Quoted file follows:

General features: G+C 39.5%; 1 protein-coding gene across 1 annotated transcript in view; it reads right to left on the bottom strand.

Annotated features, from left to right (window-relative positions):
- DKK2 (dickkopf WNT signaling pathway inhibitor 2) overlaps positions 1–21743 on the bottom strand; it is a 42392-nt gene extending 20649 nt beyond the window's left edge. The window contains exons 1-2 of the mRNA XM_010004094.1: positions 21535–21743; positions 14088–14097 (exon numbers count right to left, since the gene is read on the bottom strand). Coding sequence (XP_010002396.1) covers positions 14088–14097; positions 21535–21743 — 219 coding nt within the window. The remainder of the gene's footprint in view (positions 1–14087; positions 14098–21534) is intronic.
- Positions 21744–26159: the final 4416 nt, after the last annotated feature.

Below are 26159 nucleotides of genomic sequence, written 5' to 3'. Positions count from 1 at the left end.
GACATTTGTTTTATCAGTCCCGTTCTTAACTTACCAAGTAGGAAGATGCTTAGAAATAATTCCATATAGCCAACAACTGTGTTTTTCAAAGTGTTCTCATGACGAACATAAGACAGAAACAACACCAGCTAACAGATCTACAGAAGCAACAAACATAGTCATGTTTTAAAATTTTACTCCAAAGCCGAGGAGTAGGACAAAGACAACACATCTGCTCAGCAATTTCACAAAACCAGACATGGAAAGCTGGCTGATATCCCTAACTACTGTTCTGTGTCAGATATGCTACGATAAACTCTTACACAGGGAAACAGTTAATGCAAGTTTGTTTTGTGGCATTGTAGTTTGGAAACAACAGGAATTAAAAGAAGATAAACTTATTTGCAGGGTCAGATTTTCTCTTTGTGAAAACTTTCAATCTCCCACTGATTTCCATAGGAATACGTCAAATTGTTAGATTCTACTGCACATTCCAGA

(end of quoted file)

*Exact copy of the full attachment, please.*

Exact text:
General features: G+C 39.5%; 1 protein-coding gene across 1 annotated transcript in view; it reads right to left on the bottom strand.

Annotated features, from left to right (window-relative positions):
- DKK2 (dickkopf WNT signaling pathway inhibitor 2) overlaps positions 1–21743 on the bottom strand; it is a 42392-nt gene extending 20649 nt beyond the window's left edge. The window contains exons 1-2 of the mRNA XM_010004094.1: positions 21535–21743; positions 14088–14097 (exon numbers count right to left, since the gene is read on the bottom strand). Coding sequence (XP_010002396.1) covers positions 14088–14097; positions 21535–21743 — 219 coding nt within the window. The remainder of the gene's footprint in view (positions 1–14087; positions 14098–21534) is intronic.
- Positions 21744–26159: the final 4416 nt, after the last annotated feature.

Below are 26159 nucleotides of genomic sequence, written 5' to 3'. Positions count from 1 at the left end.
GACATTTGTTTTATCAGTCCCGTTCTTAACTTACCAAGTAGGAAGATGCTTAGAAATAATTCCATATAGCCAACAACTGTGTTTTTCAAAGTGTTCTCATGACGAACATAAGACAGAAACAACACCAGCTAACAGATCTACAGAAGCAACAAACATAGTCATGTTTTAAAATTTTACTCCAAAGCCGAGGAGTAGGACAAAGACAACACATCTGCTCAGCAATTTCACAAAACCAGACATGGAAAGCTGGCTGATATCCCTAACTACTGTTCTGTGTCAGATATGCTACGATAAACTCTTACACAGGGAAACAGTTAATGCAAGTTTGTTTTGTGGCATTGTAGTTTGGAAACAACAGGAATTAAAAGAAGATAAACTTATTTGCAGGGTCAGATTTTCTCTTTGTGAAAACTTTCAATCTCCCACTGATTTCCATAGGAATACGTCAAATTGTTAGATTCTACTGCACATTCCAGA